Wednesday 01 November 2023
FDA General Secretary Dave Penman has criticised the “vile language” that Dominic Cummings used to describe a senior civil servant, saying it “demonstrates the toxic culture at the heart of the government that could have hindered the pandemic response”.
The comments were revealed as part Cummings’s appearance in front of the UK COVID-19 Inquiry, in which messages from his time as Chief Adviser to Prime Minister Boris Johnson during the pandemic were made public for the first time.
In an appearance on Newsnight, Penman described one particular message, aimed at then Deputy Cabinet Secretary Helen MacNamara, as “abhorrent” and “misogynistic”.
Newsnight host Victoria Derbyshire put to Penman: “The message from Dominic Cummings about Helen MacNamara… one of the top civil servants in the Cabinet Office: ‘I will personally handcuff her and escort her from the building. I don't care how it's done, but that woman must be out of our hair. We cannot keep dealing with this horrific meltdown of the British state while dodging stilettos from that C word.’ What do you make of that?”
“I think if you look at the language he's using, it's clearly aimed at a woman,” the FDA General Secretary responded. “And the idea that [he’s] just terrible to everyone, I don't think is really much of a defence. I think what it tells you is something about the culture. Government is really difficult at the best of times. You've got to work with people. It's complex, it's difficult. The civil service alone is 450,000 people, 250 organisations, never mind the NHS, local government. That is about working together.
“What was the culture in government at that point in time? Everyone was looking over their shoulder. There was the list of permanent secretaries that were to be sacked in the Sunday Telegraph weeks before that happened. That was the language being used privately. I doubt there's a civil servant who's the subject of those kind of WhatsApp messages who wouldn't have known that that's what Dominic Cummings thought of them as well. That's not the way to run government because it's not the way to run anything. You wouldn't run a private business like that, and you can't run government.”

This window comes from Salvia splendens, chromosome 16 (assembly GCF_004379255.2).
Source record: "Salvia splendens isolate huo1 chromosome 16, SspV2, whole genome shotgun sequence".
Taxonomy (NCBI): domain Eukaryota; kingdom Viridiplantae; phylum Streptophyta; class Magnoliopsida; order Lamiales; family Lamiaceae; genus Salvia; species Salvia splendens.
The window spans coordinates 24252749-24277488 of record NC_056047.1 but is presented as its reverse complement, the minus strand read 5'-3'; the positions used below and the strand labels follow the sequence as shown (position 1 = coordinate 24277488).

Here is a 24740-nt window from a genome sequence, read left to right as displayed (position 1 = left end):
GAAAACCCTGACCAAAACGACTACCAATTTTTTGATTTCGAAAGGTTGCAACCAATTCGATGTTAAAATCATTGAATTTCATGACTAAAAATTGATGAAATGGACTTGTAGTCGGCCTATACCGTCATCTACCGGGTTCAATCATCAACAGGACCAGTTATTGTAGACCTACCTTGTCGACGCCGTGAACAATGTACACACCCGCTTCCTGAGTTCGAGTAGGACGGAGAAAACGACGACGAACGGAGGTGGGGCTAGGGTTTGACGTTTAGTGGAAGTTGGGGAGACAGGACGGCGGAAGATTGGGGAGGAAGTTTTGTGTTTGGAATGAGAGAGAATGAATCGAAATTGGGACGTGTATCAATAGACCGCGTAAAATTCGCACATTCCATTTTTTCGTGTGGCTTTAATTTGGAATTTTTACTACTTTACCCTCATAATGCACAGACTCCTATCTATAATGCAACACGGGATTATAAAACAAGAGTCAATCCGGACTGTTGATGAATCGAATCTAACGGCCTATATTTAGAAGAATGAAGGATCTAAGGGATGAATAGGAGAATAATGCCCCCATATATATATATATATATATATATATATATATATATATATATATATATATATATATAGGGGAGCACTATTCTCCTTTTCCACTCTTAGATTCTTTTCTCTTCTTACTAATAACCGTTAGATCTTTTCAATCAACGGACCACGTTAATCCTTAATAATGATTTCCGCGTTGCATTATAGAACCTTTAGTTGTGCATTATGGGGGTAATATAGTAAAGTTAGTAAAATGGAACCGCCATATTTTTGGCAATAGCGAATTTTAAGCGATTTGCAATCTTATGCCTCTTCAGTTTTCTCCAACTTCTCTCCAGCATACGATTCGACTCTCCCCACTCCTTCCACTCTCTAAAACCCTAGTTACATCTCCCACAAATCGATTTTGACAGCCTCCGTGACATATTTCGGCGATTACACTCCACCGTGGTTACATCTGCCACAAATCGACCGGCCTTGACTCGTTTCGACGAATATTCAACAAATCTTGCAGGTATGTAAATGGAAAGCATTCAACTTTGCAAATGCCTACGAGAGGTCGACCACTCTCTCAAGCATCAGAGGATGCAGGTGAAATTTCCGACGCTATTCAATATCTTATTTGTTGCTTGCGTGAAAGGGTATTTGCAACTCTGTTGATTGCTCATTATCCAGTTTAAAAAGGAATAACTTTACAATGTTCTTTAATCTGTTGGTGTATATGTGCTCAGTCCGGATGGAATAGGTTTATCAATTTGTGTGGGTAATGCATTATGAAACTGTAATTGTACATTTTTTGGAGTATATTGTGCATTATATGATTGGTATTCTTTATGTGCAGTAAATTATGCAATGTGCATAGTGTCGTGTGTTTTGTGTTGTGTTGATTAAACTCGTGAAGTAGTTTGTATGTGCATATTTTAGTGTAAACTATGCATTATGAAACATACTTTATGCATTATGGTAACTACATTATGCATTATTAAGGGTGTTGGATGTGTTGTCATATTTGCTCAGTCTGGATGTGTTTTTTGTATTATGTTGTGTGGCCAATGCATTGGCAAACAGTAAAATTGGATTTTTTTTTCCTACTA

Penman told Derbyshire that he was shocked by the “picture of chaos in No. 10” and that the evidence given by both Cummings and former Downing Street Director of Communications Lee Cain suggested “the ability of Number Ten to make decisions to run government just wasn't there”. He also questioned Cummings’s disparaging comments about civil servants in the Cabinet Office.
“I think if you look at Dominic Cummings and everything he's said since he was in government, he's blaming absolutely everyone for everything and taking no responsibility himself,” Penman said. “Civil servants enter government to try and make a difference and they will accept responsibility. The Inquiry is there to try to find out what was a genuine mistake in unprecedented circumstances and what could have been foretold. Civil servants will give their evidence, most of it will be on the record, and will have to take responsibility, if there's responsibility on their decision making but what we've got in the evidence we're seeing from Cummings just now is just finger pointing. It's what he's done his entire time before he was in government and when he was in government.”
This was a point Penman also made in a live appearance with Ian Dale on LBC, in which he cautioned that “Cummings paints a picture of government in a particular way that's not necessarily everyone's view of what government was like”. While acknowledging that the “dysfunctionality” between Cummings and Johnson “fascinates everyone who's interested in politics”, he also suggested that we shouldn’t lose sight of the purpose of the Inquiry.
“I think there's a lot more evidence to come here on this Inquiry and obviously it's going to be really difficult because there's a lot of things that we've got to get to the bottom of… What did government get right? What did it get wrong? What was reasonable to get wrong in the circumstances? [That] is what we want the Inquiry to get to the bottom of so genuinely lessons can be learned.”